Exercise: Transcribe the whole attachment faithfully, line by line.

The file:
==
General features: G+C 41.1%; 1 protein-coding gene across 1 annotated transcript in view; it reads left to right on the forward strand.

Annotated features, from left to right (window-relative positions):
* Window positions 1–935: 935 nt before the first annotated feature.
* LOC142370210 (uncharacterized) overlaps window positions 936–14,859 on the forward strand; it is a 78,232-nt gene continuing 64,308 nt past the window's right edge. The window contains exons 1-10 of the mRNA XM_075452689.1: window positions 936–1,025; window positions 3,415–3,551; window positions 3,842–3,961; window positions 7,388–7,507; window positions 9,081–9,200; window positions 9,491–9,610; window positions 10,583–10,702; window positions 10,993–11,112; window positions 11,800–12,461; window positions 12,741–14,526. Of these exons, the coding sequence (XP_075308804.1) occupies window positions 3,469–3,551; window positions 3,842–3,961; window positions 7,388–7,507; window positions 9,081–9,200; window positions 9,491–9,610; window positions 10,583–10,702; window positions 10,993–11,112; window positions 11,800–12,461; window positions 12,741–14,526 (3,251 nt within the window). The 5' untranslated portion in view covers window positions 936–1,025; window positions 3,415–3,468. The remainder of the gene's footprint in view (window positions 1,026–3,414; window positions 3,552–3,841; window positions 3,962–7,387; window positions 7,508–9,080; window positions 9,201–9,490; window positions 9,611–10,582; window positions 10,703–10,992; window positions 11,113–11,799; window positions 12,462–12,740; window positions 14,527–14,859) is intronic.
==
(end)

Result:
General features: G+C 41.1%; 1 protein-coding gene across 1 annotated transcript in view; it reads left to right on the forward strand.

Annotated features, from left to right (window-relative positions):
* Window positions 1–935: 935 nt before the first annotated feature.
* LOC142370210 (uncharacterized) overlaps window positions 936–14,859 on the forward strand; it is a 78,232-nt gene continuing 64,308 nt past the window's right edge. The window contains exons 1-10 of the mRNA XM_075452689.1: window positions 936–1,025; window positions 3,415–3,551; window positions 3,842–3,961; window positions 7,388–7,507; window positions 9,081–9,200; window positions 9,491–9,610; window positions 10,583–10,702; window positions 10,993–11,112; window positions 11,800–12,461; window positions 12,741–14,526. Of these exons, the coding sequence (XP_075308804.1) occupies window positions 3,469–3,551; window positions 3,842–3,961; window positions 7,388–7,507; window positions 9,081–9,200; window positions 9,491–9,610; window positions 10,583–10,702; window positions 10,993–11,112; window positions 11,800–12,461; window positions 12,741–14,526 (3,251 nt within the window). The 5' untranslated portion in view covers window positions 936–1,025; window positions 3,415–3,468. The remainder of the gene's footprint in view (window positions 1,026–3,414; window positions 3,552–3,841; window positions 3,962–7,387; window positions 7,508–9,080; window positions 9,201–9,490; window positions 9,611–10,582; window positions 10,703–10,992; window positions 11,113–11,799; window positions 12,462–12,740; window positions 14,527–14,859) is intronic.